A password will be e-mailed to you.

SpaceX Tests Falcon 9 Booster Ahead Of Starlink Launch
SpaceX's new booster successfully finished the test launch.

Last week, SpaceX received the B1066 booster for Cargo Dragon Launch 2. Yesterday, they launched the B1063-2 booster. As two engines of the booster are replaced this time, a test launch was required prior to its Starlink launch tomorrow.

SpaceX Falcon Heavy nearing completion for July launch - Space Explored

Image credits- Space Explored

Next launch

SpaceX is set to launch its next Starlink launch, Starlink 29 on May 26, 2021. The weather as reported yesterday seems to be launch-ready. This launch is to have a 60 fleet satellite.

After launching the 60 satellites in the earth’s orbit, the first stage booster is set to land in the launch pad known as “Just Read the Instructions”. Earlier SpaceX president Gwynne Shotwell mentioned that their 28th Starlink launch will be a special one as the satellites would be surrounding all over the globe with this fleet.

Already, as a user shares his satellite dish from a mountain region in France, Starlink has caught attention as the speed is decent considering the location. Currently, it is available in multiple American regions, France, Canada, Europe, New Zealand, and Australia. Recently it started providing services in Belgium and Netherlands.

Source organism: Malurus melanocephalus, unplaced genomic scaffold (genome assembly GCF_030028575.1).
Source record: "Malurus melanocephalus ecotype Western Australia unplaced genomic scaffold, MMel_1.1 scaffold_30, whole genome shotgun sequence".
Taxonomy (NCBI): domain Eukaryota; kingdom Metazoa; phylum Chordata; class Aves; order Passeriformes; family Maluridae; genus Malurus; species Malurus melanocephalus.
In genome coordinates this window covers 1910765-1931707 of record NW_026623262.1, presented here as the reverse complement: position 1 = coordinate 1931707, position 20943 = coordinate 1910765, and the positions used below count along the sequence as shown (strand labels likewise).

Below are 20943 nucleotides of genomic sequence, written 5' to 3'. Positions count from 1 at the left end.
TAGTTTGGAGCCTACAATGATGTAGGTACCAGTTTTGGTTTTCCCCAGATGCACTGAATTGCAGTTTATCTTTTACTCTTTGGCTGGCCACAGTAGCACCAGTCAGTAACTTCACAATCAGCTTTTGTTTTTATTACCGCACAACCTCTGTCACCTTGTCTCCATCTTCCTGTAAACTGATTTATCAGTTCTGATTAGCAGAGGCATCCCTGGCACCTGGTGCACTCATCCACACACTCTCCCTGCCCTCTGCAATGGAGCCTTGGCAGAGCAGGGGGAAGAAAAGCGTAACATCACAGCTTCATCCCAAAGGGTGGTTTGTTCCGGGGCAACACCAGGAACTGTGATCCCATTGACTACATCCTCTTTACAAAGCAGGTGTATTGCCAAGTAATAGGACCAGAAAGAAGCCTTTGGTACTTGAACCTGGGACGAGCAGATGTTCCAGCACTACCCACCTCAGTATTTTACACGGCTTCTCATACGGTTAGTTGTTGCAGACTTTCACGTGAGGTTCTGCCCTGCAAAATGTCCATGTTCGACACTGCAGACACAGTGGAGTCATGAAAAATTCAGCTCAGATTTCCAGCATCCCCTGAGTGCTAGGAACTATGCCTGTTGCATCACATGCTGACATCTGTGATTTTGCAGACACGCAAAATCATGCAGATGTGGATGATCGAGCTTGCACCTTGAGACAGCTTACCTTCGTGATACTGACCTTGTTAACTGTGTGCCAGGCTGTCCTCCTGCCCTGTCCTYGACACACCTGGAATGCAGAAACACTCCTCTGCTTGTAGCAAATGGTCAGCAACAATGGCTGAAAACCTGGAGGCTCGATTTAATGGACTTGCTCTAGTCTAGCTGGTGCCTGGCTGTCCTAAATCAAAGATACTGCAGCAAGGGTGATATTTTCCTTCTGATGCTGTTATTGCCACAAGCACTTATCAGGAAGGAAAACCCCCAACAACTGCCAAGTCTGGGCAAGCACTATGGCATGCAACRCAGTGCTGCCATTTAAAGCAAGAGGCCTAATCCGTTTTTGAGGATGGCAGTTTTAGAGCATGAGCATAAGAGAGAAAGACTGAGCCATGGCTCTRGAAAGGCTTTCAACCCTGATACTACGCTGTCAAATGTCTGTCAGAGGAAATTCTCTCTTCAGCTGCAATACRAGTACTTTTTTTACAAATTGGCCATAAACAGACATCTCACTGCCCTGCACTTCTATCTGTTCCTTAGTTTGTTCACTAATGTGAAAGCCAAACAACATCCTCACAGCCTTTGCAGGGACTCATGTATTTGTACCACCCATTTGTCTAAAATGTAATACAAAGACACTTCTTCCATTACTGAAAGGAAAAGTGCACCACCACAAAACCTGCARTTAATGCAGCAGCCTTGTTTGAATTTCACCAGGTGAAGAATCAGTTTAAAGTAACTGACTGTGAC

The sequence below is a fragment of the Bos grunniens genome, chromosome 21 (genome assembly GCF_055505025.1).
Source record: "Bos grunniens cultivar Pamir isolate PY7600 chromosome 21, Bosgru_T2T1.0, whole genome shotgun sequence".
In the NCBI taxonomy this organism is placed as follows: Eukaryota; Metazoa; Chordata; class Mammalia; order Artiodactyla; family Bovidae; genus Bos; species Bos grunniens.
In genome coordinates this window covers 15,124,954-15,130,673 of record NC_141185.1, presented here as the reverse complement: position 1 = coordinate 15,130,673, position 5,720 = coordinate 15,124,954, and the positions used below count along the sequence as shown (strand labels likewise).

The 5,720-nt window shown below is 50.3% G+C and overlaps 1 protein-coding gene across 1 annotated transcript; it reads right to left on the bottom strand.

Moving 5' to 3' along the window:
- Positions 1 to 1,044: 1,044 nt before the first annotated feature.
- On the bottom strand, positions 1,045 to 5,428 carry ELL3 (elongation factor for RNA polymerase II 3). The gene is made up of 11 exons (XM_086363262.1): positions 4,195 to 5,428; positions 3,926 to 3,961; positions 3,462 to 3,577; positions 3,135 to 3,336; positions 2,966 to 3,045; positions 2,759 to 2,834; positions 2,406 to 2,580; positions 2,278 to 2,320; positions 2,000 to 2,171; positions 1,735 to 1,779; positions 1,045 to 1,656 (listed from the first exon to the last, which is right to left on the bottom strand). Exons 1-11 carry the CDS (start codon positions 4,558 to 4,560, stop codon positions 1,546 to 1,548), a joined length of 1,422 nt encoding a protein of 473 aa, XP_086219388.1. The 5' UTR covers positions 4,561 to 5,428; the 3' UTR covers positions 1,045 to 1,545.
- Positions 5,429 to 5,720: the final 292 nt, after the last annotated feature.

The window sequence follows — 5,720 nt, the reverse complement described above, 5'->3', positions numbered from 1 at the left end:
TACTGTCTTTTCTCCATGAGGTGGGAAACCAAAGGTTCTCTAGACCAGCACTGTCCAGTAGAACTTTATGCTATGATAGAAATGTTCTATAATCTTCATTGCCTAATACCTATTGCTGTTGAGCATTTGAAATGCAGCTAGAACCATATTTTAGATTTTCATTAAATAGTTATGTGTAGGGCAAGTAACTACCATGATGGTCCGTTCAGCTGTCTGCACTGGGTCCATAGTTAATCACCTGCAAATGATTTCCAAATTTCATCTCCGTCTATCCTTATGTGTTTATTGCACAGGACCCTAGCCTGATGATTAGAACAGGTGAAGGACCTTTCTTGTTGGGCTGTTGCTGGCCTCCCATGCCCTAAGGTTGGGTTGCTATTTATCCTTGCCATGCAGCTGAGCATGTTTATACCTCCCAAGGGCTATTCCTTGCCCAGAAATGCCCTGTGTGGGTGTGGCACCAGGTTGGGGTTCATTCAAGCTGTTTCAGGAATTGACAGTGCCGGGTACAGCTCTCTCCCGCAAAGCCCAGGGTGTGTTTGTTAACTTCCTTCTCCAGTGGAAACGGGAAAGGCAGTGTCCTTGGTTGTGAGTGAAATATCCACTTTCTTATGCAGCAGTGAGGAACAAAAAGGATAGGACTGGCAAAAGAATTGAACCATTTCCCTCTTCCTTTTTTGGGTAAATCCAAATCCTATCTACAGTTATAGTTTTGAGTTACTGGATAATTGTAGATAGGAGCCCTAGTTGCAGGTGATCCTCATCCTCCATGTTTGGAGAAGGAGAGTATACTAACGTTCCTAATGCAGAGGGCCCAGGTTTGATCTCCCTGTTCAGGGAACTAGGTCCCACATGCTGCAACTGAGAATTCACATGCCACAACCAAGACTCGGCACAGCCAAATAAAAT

As the company set a target of 4,408 satellite launches, currently 1666 satellites around the globe. Of which 10 satellites were launched, but had some issues.

Furthermore, SpaceX has been working towards seeking required permits to provide its services in multiple regions like Africa, India, etc.

The booster’s previous launch

The B1063-2 was launched previous last year in November 2020. SpaceX launched Sentinel-6 Michael Freilich developed by European Space Agency. And the purpose of these satellites was to measure the sea-level change. This measure-taking process from space has been going on since 1992, and the launches are 5 years apart.

Due to a slight pressure drop in the booster from its previous launch, two of its engines needed replacements. This testing flight is known as Static firing, and the engines were seen to slightly ignited as they were launching the Falcon 9.

So far, no issues have been reported, however, it is not known if the testing was successful. As the rocket was launching, the rocket took some time to take off, building smoke around itself.

Additionally, the SpaceX satellites use krypton thrusters and solar panels to power and run in the earth’s orbit. It is expected that all the satellites will be in their final orbits by the end of the year.

Interestingly users don’t get services just as satellites are launched. These launch satellites need to align with the current fleet into an assigned location in the orbit, and then start sending signals to the users.

Comments

comments

No more articles
Send this to a friend